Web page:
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  1. #1
    PhillyCuse is offline Senior Member
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    Default A thread for phones

    Never having been a phone guy, 2011 was my first smartphone experience. Opted for the Pantech Breakout, because it looked like it could do all the same cool stuff everyone else does, but cheaper. Well it sucks. A lot. A Bing search reveals 'memory full' as one of the first things that comes up (I'm sure it would on google too if it wasn't an android phone). So after shelling out another $30/mo for a data plan over 2yrs, I've learned the hard way that a smartphone is definitely at the top of the "things that don't make sense to buy cheap" list.

    So now I'm suddenly a phone person. Obsessed with every latest gadget and its review, counting down the weeks 'till my June upgrade, determined to find the latest & greatest device so I can use it to maybe 20% of its capacity. But that's beside the point. At least I won't get burned again, right?

    Some Contenders for our next purchase and some comments/questions:
    Samsung Galaxy S4 - There's no way this won't be awesome right? Can someone who isn't a tech geek get a lot out of it & find it simple enough to use though?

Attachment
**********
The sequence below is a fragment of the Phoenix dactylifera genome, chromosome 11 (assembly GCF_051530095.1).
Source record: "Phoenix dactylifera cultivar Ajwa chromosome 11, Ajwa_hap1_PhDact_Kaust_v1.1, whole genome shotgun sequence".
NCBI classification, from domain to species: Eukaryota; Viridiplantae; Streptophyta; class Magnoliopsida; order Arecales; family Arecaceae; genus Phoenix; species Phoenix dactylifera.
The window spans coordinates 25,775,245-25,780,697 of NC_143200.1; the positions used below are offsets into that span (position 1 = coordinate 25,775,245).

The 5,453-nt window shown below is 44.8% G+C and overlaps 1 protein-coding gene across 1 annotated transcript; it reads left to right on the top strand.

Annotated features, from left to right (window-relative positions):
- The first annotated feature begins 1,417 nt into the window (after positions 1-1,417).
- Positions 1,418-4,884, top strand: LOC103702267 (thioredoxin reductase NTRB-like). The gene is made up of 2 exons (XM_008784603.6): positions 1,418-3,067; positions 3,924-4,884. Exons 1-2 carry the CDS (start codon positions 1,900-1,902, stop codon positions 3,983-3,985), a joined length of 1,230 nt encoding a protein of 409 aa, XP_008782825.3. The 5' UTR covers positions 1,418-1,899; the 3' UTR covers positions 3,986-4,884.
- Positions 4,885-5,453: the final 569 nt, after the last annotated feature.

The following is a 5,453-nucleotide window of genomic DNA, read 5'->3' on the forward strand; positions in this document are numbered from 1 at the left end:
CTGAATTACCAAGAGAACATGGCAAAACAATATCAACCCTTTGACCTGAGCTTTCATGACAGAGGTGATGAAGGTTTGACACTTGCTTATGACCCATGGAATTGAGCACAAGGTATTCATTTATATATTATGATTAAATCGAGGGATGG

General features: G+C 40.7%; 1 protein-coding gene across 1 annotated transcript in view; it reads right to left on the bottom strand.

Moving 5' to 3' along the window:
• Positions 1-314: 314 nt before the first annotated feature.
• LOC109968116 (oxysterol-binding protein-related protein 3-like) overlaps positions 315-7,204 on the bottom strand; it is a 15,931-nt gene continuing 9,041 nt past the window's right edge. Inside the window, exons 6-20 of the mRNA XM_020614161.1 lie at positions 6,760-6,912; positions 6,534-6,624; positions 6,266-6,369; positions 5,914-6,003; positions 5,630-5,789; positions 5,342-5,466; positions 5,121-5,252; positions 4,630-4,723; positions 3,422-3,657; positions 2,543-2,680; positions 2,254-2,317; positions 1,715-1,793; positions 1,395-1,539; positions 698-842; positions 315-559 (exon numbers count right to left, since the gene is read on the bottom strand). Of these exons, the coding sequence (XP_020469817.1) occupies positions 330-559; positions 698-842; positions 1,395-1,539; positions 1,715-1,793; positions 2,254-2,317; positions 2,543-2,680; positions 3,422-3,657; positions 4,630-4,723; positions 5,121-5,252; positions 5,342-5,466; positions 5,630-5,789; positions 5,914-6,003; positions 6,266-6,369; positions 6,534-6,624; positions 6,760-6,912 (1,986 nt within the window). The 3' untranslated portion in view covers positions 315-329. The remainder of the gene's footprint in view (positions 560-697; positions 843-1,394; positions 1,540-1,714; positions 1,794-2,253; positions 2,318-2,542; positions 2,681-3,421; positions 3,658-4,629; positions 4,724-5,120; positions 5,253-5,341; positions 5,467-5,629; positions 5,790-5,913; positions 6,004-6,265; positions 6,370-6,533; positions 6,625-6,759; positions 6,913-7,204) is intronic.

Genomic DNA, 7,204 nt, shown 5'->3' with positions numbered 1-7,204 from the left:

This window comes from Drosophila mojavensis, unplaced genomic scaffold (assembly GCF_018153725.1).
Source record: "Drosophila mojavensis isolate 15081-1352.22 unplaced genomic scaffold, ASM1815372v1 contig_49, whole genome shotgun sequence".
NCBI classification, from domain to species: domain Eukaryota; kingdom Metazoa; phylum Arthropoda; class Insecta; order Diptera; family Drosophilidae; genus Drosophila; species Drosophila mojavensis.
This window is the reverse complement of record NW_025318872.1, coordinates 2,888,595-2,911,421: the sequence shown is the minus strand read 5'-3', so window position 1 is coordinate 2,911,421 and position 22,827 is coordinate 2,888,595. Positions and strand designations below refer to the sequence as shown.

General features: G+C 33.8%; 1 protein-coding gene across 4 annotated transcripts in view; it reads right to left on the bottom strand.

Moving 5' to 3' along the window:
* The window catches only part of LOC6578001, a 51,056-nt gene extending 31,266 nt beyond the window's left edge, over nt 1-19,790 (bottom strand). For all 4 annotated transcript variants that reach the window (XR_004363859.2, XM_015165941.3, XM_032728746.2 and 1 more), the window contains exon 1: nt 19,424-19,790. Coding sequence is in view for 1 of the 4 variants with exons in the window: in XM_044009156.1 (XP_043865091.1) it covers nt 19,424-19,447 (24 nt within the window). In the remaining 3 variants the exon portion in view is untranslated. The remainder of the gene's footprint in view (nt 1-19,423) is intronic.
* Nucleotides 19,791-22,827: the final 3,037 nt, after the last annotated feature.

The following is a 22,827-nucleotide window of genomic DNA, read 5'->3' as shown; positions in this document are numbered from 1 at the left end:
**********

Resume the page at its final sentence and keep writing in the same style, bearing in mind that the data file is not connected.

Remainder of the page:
Iphone 5 - because it's a f*****g iphone. Simple and rich with features. Do I want the same phone as everybody else though? Meh, probably not (although I do love my Honda Civic and everyone has that too).
    Nokia 'Laser' - a variant of the well received 922 (which was made exclusive by AT&T) reportedly coming to Verizon this year, running on Windows. Yah it's cool to hate Microsoft and they're not as popular and they "only" have 150,000 apps instead of 500,000 but so what? Having real MS Office seems pretty cool, as is the ability to easily delete bloatware with rooting or jailbreaking, which apparently you can do.

    The HTC One, revealed yesterday - looks pretty awesome. A bigger iphone aluminum build with an appealing Windows-like homescreen, running on Android. Of course it's available on every carrier except mine - Verizon, because they want to sell their comparatively crappy 'DNA' HTC phone with half as much memory at the same price in the same old boring black color. F-U Verizon. You suck sometimes.

    For those of you on other carriers, how is your voice/data coverage in Philly? I'm a little scared to leave Verizon because of that, but maybe I shouldn't be?

    What's say you? What's your carrier and phone and why do you like/hate it? And is there even a 10% chance we can discuss this w/out a lame Apple/Android fanboy flamewar?

    Thank you that is all.

  2. #2
    ndebergerac's Avatar
    ndebergerac is offline Senior Member
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    Won't go too much into individual phones, I'm not too techy, but for the record I have the Galaxy SII, it's fine, but already dated.